Nearly two years have passed during which majority of the people were confined to four walls for most of the time to avoid the spread of pandemic. They have been living in fear and hope that this will change and the situation will roll back to normalcy soon. Though fast paced vaccination may prove to be a decisive factor in our fight against the pandemic, now the biggest question doing rounds is whether the life will be back to normal once we are able to get rid of the pandemic?
If the answer for the above is in the affirmative it means that we haven’t learnt anything from our past mistakes and prolonged lockdowns failed to bring about any behavioural changes amongst us. Yes, life cannot be the same if we don’t want to see the 2020 scenario repeating once again. The breakout and the spread of the pandemic are the result of human mistakes and the lessons learnt in the aftermath need to be remembered and followed permanently henceforth for which we may need some policy changes too.
COVID-19 has exposed weaknesses in our governance systems – civil servants lacked capacity and experience to handle such situation while the institutional arrangements to contain the virus, mount a response and ensure recovery were lacking. Since it’s a ‘once-in-century’ kind of phenomenon most of these drawbacks are natural and expected. But many minor mistakes committed at various levels of the administration showed that there was not only lack of expertise and experience but also inability to gauge the severity of the problem. Central and state governments in many instances failed to offer consistent messages about the pandemic and to align efforts to deploy much needed social and economic resources.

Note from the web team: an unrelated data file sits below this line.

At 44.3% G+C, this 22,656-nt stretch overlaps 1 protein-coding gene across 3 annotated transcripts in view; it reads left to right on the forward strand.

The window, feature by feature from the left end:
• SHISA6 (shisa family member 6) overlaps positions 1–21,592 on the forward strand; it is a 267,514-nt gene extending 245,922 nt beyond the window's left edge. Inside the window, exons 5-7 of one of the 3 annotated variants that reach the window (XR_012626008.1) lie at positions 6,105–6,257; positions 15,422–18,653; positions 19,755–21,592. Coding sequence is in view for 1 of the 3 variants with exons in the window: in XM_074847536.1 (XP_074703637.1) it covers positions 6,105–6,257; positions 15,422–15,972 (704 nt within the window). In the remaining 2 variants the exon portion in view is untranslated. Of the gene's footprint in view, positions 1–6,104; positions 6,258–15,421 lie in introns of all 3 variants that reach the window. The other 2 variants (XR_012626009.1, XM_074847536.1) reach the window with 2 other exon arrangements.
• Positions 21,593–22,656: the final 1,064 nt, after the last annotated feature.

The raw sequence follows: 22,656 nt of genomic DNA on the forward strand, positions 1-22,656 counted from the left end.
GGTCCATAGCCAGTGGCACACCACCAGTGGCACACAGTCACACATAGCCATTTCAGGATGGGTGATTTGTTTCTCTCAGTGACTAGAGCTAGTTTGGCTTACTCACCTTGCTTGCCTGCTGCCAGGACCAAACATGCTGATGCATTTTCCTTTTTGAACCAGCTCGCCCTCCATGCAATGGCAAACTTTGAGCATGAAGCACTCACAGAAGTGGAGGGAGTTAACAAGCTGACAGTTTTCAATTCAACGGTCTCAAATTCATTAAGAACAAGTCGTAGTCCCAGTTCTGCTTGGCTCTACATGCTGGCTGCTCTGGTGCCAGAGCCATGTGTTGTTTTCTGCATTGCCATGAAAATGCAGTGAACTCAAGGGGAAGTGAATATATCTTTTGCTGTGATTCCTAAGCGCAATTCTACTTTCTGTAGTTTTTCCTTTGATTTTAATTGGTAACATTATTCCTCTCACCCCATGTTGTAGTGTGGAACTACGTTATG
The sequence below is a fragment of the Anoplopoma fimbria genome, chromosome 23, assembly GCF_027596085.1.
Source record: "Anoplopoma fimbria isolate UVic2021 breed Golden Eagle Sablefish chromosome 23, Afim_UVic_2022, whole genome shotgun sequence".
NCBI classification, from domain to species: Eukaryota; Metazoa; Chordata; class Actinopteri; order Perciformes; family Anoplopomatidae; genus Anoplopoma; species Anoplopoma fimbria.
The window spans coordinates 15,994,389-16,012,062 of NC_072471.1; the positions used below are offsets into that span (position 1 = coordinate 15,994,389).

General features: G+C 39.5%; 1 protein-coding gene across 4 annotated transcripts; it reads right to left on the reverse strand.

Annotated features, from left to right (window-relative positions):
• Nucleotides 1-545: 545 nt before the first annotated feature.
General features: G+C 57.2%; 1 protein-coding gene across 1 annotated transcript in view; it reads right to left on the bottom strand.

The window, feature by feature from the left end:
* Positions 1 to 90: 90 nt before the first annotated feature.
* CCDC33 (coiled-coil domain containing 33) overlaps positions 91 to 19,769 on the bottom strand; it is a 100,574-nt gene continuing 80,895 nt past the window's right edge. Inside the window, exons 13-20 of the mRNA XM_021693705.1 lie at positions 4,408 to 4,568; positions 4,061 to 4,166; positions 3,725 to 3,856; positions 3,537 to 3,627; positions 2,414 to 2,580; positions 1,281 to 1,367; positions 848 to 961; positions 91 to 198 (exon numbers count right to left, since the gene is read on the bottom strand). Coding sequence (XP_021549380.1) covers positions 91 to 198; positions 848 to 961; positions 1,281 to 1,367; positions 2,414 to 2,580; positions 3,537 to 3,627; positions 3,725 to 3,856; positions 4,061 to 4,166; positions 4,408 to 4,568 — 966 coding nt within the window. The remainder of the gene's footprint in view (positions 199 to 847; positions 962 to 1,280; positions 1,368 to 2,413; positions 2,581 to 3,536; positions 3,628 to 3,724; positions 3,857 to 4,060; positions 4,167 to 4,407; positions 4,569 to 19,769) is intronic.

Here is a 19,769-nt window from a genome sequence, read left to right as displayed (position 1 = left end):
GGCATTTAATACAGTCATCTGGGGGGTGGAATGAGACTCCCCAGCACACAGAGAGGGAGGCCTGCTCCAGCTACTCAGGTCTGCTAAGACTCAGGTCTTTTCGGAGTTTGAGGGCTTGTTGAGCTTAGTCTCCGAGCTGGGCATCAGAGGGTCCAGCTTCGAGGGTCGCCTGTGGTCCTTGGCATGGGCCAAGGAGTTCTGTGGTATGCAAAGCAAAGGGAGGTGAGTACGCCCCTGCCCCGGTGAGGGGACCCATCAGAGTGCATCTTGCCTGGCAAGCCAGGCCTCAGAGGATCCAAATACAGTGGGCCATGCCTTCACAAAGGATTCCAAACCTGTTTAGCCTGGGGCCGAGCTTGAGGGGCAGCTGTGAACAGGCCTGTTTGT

To address these challenges, the governments, both at the Central local levels, will need to establish policy frameworks and legislation to upgrade public institutions, not only through professional training but also through the provision of modern technology and equipment, digital literacy and opportunities for education and career advancement.
Multi-layered administrations at central, state and local levels may work well during the normal course but not in an emergency like the one we have recently seen. Shared understanding about the division of labour among central, state and local governments significantly influences the ability of government to contain the pandemic. Coordination also strengthens the application of health directives and the introduction of appropriate social and economic responses with community and neighbourhood solutions. Lives and livelihoods rest on the success or failure of multi-level coordination which on various occasions appeared to be wanting on many fronts.
However, whatever we have learnt from the present crisis should be used to ensure that in future we don’t encounter such health shocks. Functioning of the government at various levels has also shown that if properly managed, the system can be used to ensure the sustainability of food systems, water resources, air quality, land use, forests and road-rail-air-shipping transport links. Also, the crisis has provided us with an opportunity to link health and climate to sustainable management of resources.